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This House believes NATO countries and the government of Afghanistan should negotiate a power-sharing deal with the Taliban.
This House believes NATO countries and the government of Afghanistan should negotiate a power-sharing deal with the Taliban.
The Taliban first emerged in an organized form in 1994, from the confusion of twenty years of civil war in Afghanistan. They presented themselves as an incorruptible religious movement taking a stand against warlords. By 1996, they had taken control of most of the country and secured Kabul, the capital, setting up their version of a pure Islamic state. The group is known for its rigid interpretation of Islamic law, under which it publicly executed criminals and outlawed the education of women. Notwithstanding its popularity among many impoverished rural communities, the Taliban’s approach to law and governance, along with the form of Islam that they promote, is alien to the average Afghan.
The Taliban ruled until the U.S.-led invasion of 2001 drove them from power – the result of close links between senior members of the regime and the leaders of the al-Qaeda terror network, including Osama Bin Laden. The ousting of the Taliban was a key objective of the U.S. government’s response to the 9/11 attack.
Although the group has been out of power for several years, it remains a strong cultural force in the region, where it operates parallel governance structures aimed at undermining the U.S.-backed central government. Currently, Afghanistan is nominally led by President Hamid Karzai, but the resurgent Taliban controls important stretches of territory. The country’s relationship with the United States and NATO remains a key issue, as they still have more than 100,000 troops in the country working with local forces to fight the continuing Taliban insurgency. Complicating the situation is the high level of corruption fueled, in part, by cash from the illicit opium trade . This does not represent the core of the problem, however. The Taliban would exist with or without opium crops; the funds that they receive simply serve to entrench their position.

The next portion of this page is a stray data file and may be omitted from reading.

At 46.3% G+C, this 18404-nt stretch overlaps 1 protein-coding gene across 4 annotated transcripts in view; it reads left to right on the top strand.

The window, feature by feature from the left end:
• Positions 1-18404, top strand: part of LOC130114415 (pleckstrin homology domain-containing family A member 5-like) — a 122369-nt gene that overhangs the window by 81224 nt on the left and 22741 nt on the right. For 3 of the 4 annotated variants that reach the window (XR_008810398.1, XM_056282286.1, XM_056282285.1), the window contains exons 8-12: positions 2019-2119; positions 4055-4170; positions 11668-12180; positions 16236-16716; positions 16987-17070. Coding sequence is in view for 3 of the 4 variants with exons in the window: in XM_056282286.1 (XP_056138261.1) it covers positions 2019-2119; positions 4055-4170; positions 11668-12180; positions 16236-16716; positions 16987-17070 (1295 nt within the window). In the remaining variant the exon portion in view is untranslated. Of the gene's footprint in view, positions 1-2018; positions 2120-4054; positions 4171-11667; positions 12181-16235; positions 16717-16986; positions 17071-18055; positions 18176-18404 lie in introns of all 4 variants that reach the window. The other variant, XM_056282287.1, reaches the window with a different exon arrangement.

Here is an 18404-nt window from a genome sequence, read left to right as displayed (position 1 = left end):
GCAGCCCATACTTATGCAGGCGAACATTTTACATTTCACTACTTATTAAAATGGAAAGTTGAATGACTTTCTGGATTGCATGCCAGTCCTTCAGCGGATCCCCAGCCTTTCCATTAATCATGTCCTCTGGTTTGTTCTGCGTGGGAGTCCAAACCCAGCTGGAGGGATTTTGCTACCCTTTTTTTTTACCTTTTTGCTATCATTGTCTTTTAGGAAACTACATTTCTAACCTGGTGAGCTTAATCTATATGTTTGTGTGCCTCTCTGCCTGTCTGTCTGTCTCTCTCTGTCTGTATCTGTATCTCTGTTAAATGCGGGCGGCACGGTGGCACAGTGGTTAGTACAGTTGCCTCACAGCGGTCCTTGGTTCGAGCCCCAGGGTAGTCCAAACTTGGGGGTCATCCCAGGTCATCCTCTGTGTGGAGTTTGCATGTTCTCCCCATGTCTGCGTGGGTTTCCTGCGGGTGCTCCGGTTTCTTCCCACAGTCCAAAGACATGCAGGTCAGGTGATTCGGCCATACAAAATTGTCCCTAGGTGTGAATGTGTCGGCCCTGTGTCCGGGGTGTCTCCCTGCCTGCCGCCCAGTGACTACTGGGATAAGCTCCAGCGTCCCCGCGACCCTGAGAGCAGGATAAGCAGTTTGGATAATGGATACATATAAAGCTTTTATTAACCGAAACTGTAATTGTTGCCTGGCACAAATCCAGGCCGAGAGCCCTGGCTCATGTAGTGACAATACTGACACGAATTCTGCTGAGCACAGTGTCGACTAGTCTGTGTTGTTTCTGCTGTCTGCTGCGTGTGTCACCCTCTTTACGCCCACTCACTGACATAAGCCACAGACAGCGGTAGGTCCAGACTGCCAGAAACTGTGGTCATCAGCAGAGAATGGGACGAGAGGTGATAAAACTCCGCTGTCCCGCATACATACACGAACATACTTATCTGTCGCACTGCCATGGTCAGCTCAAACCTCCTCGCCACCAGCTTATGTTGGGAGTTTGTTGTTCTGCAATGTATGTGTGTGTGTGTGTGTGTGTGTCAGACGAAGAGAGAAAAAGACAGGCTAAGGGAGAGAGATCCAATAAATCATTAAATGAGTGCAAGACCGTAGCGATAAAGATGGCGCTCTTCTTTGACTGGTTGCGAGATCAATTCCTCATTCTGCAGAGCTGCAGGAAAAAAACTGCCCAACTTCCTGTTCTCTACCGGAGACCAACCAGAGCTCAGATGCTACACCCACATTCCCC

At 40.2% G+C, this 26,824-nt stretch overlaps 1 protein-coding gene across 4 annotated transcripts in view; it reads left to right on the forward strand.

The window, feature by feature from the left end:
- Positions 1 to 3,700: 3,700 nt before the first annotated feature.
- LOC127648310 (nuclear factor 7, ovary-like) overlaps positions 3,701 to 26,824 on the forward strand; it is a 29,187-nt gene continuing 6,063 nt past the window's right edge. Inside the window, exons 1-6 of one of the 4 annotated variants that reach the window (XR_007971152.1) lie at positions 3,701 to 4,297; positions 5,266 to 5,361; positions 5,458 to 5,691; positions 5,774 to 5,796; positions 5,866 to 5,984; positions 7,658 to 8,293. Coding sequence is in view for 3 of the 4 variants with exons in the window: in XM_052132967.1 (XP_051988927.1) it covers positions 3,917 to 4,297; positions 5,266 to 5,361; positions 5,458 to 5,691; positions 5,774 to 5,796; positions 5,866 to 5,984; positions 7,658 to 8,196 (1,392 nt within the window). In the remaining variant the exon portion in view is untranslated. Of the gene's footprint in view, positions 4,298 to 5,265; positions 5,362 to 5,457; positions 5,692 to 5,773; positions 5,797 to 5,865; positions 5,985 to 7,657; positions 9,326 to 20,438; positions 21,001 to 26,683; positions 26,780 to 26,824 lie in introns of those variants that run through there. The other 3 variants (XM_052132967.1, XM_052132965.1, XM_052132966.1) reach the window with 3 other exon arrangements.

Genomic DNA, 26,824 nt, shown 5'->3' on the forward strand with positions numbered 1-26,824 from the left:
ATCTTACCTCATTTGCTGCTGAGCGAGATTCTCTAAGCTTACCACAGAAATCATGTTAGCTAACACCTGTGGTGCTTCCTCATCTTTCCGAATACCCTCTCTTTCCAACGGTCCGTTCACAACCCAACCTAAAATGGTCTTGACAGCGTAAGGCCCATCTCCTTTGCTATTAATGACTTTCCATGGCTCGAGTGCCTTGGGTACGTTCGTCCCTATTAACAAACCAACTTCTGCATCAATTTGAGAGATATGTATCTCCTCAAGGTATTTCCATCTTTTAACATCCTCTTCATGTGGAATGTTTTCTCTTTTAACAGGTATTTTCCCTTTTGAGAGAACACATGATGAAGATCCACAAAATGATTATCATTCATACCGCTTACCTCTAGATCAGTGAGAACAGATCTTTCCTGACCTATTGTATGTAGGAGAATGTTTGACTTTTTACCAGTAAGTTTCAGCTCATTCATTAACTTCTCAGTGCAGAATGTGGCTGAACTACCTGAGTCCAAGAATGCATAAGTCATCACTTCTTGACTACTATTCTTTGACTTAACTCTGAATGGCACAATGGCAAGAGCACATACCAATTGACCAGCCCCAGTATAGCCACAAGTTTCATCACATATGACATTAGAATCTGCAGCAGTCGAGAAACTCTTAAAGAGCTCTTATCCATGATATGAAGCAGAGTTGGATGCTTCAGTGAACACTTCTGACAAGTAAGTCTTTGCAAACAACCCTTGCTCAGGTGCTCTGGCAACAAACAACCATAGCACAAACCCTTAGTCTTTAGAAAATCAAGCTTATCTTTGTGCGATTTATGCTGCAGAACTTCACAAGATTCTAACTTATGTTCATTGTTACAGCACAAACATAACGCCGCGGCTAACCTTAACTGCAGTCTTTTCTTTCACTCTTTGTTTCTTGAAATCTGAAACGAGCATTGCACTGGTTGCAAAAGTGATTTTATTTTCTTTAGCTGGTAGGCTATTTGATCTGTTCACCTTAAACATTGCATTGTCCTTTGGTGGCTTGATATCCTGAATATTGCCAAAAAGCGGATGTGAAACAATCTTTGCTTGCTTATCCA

There is no doubt that solving such a controversial problem requires a complex understanding of the political situation. President Obama has said that a power-sharing deal that may include the Taliban is in the works. However, he maintains that such a deal should be approached with caution and will in no way compromise American values of freedom and justice. Even if the Taliban are not included, can Pakistan, where many of the Taliban base themselves, and Afghanistan be trusted? Members of Hamid Karzai’s family are allegedly connected to the illegal narcotics trade. Pakistanhas been accused repeatedly of playing a double game with the United States and the Taliban. Speaking directly with Taliban leaders on an equal front can clear away much of the confusion caused in communication by Pak-Afghan mediators. It could also, hypothetically give the Taliban a false sense of victory so that they are appeased and consequently, curb their murderous rampage. A false sense of victory could also mean a rise in terror resulting from confidence in their cause. Would it be wise to share power with the Taliban?
|Points For||Points Against|